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Charity is not about showing off

Jal Paddy,

Queens Park Rangers, commonly known as QPR, is one of the big football clubs in London, although at present not in the English Premier league. 

This month before their weekend Championship match with Aston Villa, they asked fans to carry along non-perishable food items like rice, flour and tinned foods to help stock up the community food bank.

The likes of Liverpool, Everton, Burnley and other clubs around the country have also carried out similar charity drives.

A food bank is where stocks of food are supplied free of charge to people who are in need. These stocks are donated by those who have excess or are out to help.

For instance, a mother struggling to provide milk for her little one can pick up powdered milk at her local food bank.

It may surprise you, but even in the UK, there are people and families who struggle to afford basic provisions like food, soap or a decent meal. Food banks, therefore, become their go-to place.

According to an online channel Buzzfeed, the top five most requested for items at food banks in the UK are tin openers (logical, considering all the tinned foods need opening first), baby food, toilet paper, nappies and toiletries like soap and deodorants.

The food banks don’t only benefit the locals, but have also been a good source of emergency relief supply to places like Haiti, Indonesia and the Sudan. Our local church food bank supplies a hard up local church community all the way in Kenya.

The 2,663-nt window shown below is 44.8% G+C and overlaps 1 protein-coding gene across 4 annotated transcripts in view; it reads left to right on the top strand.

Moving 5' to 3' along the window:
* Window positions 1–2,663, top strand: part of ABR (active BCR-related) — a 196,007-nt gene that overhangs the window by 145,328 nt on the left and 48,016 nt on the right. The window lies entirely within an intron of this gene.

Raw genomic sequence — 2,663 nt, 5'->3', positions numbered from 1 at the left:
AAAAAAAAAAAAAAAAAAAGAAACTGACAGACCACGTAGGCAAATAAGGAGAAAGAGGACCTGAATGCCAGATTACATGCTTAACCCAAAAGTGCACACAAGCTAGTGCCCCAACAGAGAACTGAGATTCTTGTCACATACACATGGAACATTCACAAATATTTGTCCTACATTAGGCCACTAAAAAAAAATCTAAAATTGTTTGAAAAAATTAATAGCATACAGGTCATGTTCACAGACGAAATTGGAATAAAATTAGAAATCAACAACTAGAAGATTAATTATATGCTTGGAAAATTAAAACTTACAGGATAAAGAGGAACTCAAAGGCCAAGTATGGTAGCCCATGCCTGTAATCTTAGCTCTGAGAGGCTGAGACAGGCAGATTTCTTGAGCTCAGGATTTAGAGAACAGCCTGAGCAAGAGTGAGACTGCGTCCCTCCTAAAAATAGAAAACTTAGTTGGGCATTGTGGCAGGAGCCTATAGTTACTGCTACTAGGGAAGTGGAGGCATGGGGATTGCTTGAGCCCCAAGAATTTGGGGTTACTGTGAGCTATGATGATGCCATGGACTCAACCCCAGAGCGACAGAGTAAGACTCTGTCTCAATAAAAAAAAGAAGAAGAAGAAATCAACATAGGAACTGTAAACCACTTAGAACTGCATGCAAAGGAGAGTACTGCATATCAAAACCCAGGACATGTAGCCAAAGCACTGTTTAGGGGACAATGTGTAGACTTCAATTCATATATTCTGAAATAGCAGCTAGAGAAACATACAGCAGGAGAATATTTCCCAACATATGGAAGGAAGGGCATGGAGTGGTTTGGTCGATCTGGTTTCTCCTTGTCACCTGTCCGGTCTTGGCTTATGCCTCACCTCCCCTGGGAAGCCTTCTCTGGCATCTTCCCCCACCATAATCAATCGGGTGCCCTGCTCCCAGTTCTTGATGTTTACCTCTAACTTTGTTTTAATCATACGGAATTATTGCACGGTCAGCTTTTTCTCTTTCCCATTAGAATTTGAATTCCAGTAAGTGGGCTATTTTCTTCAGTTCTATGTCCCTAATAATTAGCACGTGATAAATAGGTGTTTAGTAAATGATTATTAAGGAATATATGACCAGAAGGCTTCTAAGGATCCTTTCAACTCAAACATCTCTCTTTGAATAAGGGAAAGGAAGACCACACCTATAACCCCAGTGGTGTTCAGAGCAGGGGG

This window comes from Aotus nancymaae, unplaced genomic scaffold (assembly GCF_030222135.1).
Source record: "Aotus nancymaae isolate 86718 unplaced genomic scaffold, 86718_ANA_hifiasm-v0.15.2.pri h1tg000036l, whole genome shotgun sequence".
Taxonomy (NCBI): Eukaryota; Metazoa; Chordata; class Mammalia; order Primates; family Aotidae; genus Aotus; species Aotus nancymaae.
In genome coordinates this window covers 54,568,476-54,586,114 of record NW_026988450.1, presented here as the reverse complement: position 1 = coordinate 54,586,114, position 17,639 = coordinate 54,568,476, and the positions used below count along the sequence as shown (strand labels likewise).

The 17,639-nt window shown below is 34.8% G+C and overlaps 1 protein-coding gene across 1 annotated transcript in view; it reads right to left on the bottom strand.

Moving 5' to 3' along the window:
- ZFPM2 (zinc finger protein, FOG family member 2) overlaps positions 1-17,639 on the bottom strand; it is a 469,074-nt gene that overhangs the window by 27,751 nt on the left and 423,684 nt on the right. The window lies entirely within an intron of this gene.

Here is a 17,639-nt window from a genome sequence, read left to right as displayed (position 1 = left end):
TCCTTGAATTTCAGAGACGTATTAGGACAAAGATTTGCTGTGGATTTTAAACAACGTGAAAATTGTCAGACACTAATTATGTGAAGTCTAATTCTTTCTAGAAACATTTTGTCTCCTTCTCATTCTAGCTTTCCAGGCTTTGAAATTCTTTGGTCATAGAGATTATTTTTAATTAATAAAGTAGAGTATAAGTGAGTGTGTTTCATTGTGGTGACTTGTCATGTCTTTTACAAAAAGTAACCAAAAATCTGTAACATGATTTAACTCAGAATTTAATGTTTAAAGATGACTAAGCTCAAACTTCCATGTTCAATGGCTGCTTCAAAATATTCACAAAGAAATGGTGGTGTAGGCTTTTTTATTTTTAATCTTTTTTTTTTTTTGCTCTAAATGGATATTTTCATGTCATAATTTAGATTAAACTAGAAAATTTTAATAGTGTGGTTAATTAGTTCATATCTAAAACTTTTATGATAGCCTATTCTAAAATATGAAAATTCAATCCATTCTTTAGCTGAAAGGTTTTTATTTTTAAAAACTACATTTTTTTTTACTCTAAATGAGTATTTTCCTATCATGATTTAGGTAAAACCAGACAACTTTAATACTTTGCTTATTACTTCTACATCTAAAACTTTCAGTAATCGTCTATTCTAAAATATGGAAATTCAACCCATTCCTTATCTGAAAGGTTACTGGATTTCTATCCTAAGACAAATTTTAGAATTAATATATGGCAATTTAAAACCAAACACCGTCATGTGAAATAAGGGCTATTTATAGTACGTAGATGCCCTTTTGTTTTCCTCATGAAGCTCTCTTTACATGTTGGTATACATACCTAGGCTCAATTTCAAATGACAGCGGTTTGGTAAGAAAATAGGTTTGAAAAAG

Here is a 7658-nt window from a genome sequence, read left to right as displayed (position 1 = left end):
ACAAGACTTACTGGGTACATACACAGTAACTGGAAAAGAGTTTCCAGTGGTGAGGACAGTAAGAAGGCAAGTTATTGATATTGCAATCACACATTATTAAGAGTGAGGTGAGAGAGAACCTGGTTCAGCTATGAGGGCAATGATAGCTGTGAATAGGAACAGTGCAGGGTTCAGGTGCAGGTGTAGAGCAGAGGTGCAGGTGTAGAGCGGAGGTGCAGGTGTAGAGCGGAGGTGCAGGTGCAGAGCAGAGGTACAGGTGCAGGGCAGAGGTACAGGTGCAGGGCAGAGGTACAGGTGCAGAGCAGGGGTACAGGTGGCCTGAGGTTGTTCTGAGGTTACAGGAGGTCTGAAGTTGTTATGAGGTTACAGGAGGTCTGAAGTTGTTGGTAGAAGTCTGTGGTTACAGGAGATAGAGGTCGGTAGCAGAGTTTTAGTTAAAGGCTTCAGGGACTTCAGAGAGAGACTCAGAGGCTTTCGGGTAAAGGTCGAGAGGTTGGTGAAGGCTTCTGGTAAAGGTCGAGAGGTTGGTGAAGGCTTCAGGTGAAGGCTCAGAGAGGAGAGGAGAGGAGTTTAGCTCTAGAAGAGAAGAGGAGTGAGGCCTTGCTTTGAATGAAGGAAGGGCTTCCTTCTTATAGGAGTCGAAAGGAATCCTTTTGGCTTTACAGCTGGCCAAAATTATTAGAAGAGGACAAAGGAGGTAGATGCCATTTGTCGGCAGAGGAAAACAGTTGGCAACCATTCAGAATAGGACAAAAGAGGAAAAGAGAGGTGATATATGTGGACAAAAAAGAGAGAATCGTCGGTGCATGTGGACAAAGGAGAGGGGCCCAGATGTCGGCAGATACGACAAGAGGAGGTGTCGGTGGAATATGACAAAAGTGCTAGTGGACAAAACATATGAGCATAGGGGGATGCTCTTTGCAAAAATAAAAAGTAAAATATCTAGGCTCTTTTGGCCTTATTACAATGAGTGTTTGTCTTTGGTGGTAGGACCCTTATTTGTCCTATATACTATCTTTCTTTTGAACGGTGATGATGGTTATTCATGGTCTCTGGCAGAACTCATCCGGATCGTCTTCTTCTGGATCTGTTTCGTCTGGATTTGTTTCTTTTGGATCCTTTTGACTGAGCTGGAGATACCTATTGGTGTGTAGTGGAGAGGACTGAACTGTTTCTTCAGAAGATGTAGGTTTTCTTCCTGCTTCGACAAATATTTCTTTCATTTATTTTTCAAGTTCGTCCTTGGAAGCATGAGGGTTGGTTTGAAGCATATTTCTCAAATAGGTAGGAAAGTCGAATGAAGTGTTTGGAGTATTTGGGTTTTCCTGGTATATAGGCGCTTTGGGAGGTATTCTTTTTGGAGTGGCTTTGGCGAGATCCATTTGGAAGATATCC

This, my friend, is one of the perfect examples of how charity giving should be executed. In a food bank, you have an already established local entity within the community where those in need can access help freely and in a dignified manner.

If yours is a soft heart for street children and orphans, look up reputable local establishments trying to accomplish the same and reach out through them.

Lowering your car window in traffic jam and splashing these kids with a few notes on Kampala road while recording it live on Facebook is the true definition of pretentiousness.

Not only does it show a total lack of respect for those you think you are trying to help, but such acts also rarely make a difference in the lives of the recipients.

But then, I guess being charitable is the last thing on the minds of these young Facebook ‘millionaire celebs’.

We shouldn’t allow these money-splashing antics to become the definition of charitable giving in Uganda. The Bible tells us in Mathew 6:4 that when you give to the needy, do not let your left hand know what your right hand is doing so that your giving may be discreet, and your Father who sees what is done in secret will reward you.

I couldn’t care less for all the showiness these ‘millionaire celebs’ bring to the humble act of charity, but my big concern is that they drive away the many charitable hearts out there eager to help with the little they have.

Just like it is always said that it takes a whole village to educate a child, so does it take a whole village to support one another, to help and to stand together in times of need.

Charity is about togetherness and neighbourliness.

Yours friend,
Chris.

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